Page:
Measuring the quality and quantity of antibiotic use
So measurement of antibiotic use is a cornerstone of any antimicrobial stewardship programme and measurement can help to improve the quality of prescribing. The two main types of measurement are quantitative and qualitative approaches. Let’s look briefly at these.
Let’s consider firstly the quantity of antibiotic use. This approach uses data from hospital pharmacy stock management systems showing information about antibiotics sent to wards and departments, which in the absence of electronic prescribing systems can be used as a proxy for antibiotics administered to patients.
The standard international surveillance measure is the World Health Organisation (WHO) Defined Daily Dose (DDD).
The basic definition for a defined daily dose is the assumed average maintenance dose per day for a drug used in its main indication in adults. So in simple terms, the DDD is the amount of drug that a typical adult patient will receive each day for treatment of an infection. It must be emphasised that the DDD is a technical measurement – a standardised dose used to evaluate drug use. DDDs are not clinical doses. As a measure of antibiotic use DDD are not perfect but are generally used within stewardship programmes.
The DDD data on total antibiotic use in a particular period must then be converted into a rate by division with a measure of hospital activity to enable the measurement of use over time and between hospitals to become meaningful. Normalising antibiotic use and presenting it as a rate will help account for fluctuations in hospital activity such as the number of patients in hospital and their length of stay.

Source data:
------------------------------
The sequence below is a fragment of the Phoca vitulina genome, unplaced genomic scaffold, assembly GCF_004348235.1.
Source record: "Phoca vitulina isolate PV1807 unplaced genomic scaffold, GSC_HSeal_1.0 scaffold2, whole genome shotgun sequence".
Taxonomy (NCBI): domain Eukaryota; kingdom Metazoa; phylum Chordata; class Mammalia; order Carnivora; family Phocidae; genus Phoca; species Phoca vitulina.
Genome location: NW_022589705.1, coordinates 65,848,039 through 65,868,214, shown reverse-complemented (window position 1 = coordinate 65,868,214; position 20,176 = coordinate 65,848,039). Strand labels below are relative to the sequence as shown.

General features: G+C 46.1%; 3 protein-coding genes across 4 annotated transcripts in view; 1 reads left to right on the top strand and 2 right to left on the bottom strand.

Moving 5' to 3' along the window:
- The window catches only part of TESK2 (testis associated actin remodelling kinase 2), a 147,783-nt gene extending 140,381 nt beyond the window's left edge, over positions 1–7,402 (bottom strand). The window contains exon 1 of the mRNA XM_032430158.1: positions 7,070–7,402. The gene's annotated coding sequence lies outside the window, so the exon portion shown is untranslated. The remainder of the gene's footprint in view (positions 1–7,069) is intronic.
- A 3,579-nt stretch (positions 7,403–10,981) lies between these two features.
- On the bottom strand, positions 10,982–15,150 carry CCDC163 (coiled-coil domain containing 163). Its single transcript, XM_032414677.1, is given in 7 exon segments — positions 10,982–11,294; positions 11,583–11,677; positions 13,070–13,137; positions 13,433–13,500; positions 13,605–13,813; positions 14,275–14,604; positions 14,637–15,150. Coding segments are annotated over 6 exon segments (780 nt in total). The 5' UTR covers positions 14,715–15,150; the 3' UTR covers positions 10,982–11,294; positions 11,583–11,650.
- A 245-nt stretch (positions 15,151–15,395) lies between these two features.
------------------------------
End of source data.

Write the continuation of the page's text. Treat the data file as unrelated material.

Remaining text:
One of the most commonly used denominators in hospital stewardship programmes is the number of patient days or occupied bed days.
Monitoring of trends in antibiotic use expressed for example as DDD per 1,000 occupied bed days over months or years is essential to understand changes in practice over time, to identify wards with high or increasing antibiotic use or highlight the use of antibiotics not recommended in local prescribing guidelines.
This activity can help identify areas where targeted stewardship are required and can also be used to measure improvement after implementation of interventions.
Measuring the quantity of antibiotic use is therefore a fundamental component of stewardship programmes.
The key disadvantage of the quantitative approach is whether it really reflects the quality of antibiotic prescribing. A quantitative approach will tell you how many and where in the hospital antibiotics are being used, but does this really reflect the quality of antibiotic prescribing?
A qualitative approach is required to provide information on which patients are being given which antibiotics, their indication, which antibiotics are being used for treatment of particular infections and whether the antibiotics prescribed are in accordance with local prescribing guidelines.
This type of qualitative information can be collected in a structured way using Point Prevalence Surveys (PPS), which can then be fed back to prescribers to define areas for improvement.
In the next steps we will explain in more detail what a PPS is and the key principles for conducting a PPS in your hospital.